>Stop making those retching noises! One of my favorite things about Jewish holidays is the opportunity to indulge in gefilte fish. I realize that I am the only person below the age of 50 who enjoys this delicacy, but that is because my generation generally was forced to eat gefilte fish from a can or jar. That is truly nasty, vile, and disgusting shit, and it has as much to do with gefilte fish as potted meat food product does with steak.

In truth, gefilte fish resembles pate more than an actual fish. It is a ball of ground up whitefish, carp, and/or pike, mixed with salt, pepper, and onions. The recipe deviates a bit depending on which part of Eastern European it is made. Some people add sugar, others add beets, and still others might throw in some ground carrots and parsnip. Whichever derivation is used, the resulting fish ball should be sweet, and not covered in gelatinous goop. (This is exactly where the foul canned or jarred fish goes very, very wrong.)

Back in the olden days, when I was a young girl growing up in the suburbs of Chicago, we spent all the Jewish holidays at my grandparents' apartment. My bubbe cooked for days on end to prepare the feasts. Since I was lucky and only was served homemade gefilte fish, I never understood why people thumbed their noses at the humble dish. Then I got out to New York and was served something from a jar. If someone was unfortunate enough to believe that this was what the dish was supposed to taste like, hatred of gefilte fish made total sense.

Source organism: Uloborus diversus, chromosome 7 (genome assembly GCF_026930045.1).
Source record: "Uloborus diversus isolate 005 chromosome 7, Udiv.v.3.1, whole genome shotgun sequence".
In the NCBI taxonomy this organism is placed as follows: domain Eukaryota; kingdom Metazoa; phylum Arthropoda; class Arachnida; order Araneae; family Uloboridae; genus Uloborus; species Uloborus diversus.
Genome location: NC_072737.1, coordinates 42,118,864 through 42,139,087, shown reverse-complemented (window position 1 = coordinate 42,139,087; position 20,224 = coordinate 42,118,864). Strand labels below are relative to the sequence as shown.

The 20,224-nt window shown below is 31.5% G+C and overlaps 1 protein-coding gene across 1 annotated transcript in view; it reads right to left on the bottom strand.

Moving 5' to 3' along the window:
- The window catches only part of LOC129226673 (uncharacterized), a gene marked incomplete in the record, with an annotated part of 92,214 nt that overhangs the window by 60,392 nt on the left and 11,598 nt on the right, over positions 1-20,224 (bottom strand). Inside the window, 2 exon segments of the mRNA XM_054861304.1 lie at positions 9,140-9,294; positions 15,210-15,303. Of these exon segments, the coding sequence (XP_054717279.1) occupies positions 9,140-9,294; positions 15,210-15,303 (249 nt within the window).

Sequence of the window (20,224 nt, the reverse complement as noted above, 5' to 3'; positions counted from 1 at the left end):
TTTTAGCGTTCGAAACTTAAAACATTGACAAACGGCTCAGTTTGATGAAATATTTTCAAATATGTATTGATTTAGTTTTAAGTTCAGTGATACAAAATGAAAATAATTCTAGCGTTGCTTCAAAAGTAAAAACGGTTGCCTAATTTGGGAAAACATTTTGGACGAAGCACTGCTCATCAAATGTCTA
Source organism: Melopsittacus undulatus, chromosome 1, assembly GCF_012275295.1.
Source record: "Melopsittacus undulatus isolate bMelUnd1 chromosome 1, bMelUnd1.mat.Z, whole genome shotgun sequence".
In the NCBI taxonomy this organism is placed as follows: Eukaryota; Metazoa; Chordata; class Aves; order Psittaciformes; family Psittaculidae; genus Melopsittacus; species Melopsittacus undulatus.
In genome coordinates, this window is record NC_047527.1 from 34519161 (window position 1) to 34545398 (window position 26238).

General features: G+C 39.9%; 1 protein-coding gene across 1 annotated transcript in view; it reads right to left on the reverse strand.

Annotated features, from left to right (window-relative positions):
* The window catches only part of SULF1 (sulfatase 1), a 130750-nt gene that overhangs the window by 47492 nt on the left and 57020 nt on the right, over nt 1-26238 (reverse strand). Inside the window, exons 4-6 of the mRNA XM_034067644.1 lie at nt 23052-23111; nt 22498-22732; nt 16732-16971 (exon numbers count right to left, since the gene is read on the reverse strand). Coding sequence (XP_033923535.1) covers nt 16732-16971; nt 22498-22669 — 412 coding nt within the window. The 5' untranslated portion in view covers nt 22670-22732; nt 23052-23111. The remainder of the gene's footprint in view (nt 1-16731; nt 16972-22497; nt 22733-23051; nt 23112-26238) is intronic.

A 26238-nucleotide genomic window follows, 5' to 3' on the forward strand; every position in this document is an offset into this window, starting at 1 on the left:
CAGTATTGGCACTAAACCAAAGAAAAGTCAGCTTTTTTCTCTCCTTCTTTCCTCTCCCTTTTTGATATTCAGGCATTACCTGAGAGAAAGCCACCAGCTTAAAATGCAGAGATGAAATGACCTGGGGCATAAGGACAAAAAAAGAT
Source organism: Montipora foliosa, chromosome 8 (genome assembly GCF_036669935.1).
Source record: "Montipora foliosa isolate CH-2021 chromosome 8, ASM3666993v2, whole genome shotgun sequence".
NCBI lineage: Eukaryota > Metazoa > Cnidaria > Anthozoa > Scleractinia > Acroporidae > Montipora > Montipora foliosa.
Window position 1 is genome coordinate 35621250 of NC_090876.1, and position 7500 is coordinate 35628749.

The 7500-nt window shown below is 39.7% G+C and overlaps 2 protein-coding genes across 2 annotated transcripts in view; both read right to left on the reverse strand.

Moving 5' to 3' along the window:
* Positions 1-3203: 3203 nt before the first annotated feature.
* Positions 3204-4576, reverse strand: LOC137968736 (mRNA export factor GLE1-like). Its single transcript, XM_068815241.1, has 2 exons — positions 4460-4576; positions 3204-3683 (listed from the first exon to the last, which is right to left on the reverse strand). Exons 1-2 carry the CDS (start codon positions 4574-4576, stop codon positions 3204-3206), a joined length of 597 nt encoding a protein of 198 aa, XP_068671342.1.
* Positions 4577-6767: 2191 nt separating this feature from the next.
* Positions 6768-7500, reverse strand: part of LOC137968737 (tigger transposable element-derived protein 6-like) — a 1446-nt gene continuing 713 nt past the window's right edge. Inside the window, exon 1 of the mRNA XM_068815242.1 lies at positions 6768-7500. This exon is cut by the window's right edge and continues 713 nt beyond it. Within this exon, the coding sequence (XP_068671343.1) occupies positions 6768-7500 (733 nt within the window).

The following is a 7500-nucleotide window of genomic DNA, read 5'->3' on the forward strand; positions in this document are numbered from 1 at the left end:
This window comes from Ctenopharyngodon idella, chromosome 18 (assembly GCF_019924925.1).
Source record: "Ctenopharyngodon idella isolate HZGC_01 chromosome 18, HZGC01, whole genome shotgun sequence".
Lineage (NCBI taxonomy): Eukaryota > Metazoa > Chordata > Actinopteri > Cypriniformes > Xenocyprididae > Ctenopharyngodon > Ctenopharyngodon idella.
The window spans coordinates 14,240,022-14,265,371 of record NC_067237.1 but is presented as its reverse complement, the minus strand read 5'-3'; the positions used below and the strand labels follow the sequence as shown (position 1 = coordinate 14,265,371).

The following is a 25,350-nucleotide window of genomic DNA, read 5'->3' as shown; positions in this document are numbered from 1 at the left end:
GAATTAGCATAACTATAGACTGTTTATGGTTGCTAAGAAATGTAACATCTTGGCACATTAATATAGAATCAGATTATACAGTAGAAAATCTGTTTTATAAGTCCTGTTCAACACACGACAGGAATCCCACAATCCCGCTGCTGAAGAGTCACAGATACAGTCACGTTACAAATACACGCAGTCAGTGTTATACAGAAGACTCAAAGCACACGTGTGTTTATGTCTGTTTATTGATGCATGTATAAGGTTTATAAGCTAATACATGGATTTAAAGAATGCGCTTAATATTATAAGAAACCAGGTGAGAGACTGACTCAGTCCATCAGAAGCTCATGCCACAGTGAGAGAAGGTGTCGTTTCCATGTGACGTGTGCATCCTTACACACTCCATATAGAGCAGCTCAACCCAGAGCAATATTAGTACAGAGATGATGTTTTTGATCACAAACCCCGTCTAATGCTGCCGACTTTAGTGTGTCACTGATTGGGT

At my in-law's Passover dinner on Saturday, they served gefilte fish freshly made at the fish counter of the local grocery store. (At least I think that is where my mother-in-law said it came from; she may have said a Jewish deli.) It was moist, sweet, and free of gelatinous goop. Delicious!

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